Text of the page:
Even if you’re well armed with some sort of protection against incidental problems, you will not be able to hold off determined criminals for long. Yet one more reason why you've got to move to more spacious areas where you're likely to find more natural sources of water (such as dried creek beds, dew on the leaves) or wells and cisterns.
But for some reason the directors showed the aftermath of such a crisis with vacant streets and freeways almost everywhere. And the longer you stay in the city environment, the more you will be exposed to whatever illness, mayhem, or death that will transpire. I will have to prepare as best I can and hope, if that time comes, I have the answers I need.
I admit is is self serving of me to suggest people are capable of surviving in place because as I mentioned WE teach just that. But he says the worst crimes are committed in the countryside, where law enforcement can't get out there in time to stop gangs of marauders from breaking in and even torturing residents to find out where they have more food stashed away, and killing them.
The other option is to plan to shelter in place for three weeks to three months until the majority of the horde has left. I've consistently navigated true side streets to avoid the traffic--especially when there's a snow storm. We have also played escape routs off our protery in case of such an event, negociations with food as a gift is our fist option, firearms our second option and escape our last option. The gear listed below are pricey, but we feel you should never cheap out on gear when it comes to urban survival because the quality of your gear could mean the difference between life and death. The problem, though, is that the longer you wait to get out of the city, the more dangerous your exit will be and the more problems will confront you as well.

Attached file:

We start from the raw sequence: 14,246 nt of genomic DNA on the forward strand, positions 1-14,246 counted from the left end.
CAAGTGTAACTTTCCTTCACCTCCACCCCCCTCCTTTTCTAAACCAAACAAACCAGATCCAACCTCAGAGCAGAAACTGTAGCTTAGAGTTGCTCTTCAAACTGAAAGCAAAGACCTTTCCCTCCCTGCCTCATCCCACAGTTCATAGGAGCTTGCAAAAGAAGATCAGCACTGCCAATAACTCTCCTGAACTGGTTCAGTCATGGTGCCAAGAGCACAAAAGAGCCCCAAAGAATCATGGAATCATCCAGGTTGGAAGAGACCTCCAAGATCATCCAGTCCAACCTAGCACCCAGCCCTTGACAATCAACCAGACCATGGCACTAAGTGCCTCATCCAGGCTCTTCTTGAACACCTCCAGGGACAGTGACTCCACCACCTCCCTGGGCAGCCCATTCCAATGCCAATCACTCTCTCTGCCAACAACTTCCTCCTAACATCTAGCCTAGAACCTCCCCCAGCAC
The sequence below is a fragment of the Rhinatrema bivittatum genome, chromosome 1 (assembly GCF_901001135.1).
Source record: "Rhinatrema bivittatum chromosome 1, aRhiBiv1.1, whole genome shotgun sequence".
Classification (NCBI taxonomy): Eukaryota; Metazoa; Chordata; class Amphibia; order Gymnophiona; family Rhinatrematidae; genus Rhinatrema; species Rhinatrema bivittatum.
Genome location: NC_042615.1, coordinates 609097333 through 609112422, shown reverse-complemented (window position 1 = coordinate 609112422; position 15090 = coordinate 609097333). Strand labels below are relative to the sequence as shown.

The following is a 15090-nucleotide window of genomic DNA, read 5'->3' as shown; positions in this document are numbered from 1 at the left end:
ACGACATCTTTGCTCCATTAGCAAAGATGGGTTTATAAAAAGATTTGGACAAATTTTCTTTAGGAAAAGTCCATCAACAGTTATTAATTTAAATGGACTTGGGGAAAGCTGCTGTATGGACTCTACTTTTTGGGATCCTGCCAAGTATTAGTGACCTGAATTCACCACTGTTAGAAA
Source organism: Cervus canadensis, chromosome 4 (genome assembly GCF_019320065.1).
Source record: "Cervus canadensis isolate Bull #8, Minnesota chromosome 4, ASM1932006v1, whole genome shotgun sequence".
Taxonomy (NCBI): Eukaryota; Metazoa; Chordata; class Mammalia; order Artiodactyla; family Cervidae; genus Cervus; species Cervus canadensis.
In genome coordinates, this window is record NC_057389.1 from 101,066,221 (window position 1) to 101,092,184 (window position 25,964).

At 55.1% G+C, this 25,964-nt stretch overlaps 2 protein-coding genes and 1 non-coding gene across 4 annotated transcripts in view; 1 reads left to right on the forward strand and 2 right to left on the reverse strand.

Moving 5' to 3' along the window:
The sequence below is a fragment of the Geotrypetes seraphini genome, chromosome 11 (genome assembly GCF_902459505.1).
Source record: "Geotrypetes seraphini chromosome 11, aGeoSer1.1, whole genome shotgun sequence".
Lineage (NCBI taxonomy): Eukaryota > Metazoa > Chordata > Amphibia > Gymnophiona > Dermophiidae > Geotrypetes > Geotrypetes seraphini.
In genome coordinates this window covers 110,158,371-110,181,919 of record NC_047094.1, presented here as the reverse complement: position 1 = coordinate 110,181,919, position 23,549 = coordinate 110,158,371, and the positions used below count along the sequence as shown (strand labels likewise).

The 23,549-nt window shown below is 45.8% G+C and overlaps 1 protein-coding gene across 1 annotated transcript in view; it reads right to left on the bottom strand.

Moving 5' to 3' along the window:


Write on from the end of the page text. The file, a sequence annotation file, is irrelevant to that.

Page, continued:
You’ll need to find your way to an area in which you can create a more sustainable food source in addition to the supplies that you’ve built up during your pro-active self-reliance times. They will simply keep coming back with more until they have just the right number of allies to overpower you. You want to at least give yourself a fighting chance with what you’ve got in your car.) Pre-Plan with your family and friends with an action plan that you will implement in order to relocate elsewhere in the event of an emergency. I will conceed it will be more difficult to survive within the cities borders rather than living on a farm and being self sufficient.
We have installed survaeillance cameras and intercomes at our gates and borders to try to deal with this at a distance. Keep in mind that this kit is a work in progress and we would greatly appreciate any input you could give us. So I realize that this article isn’t exactly “happy news” to the majority of you, but then again, that’s what makes it that much more necessary. I hate to say this, because it’s not exactly a peaceful thought, but it’s very naive to think that such persons are only interested in your food or medicines you might have on hand.  You simply cannot afford to underestimate the extent of evil that’s possible in desperate people.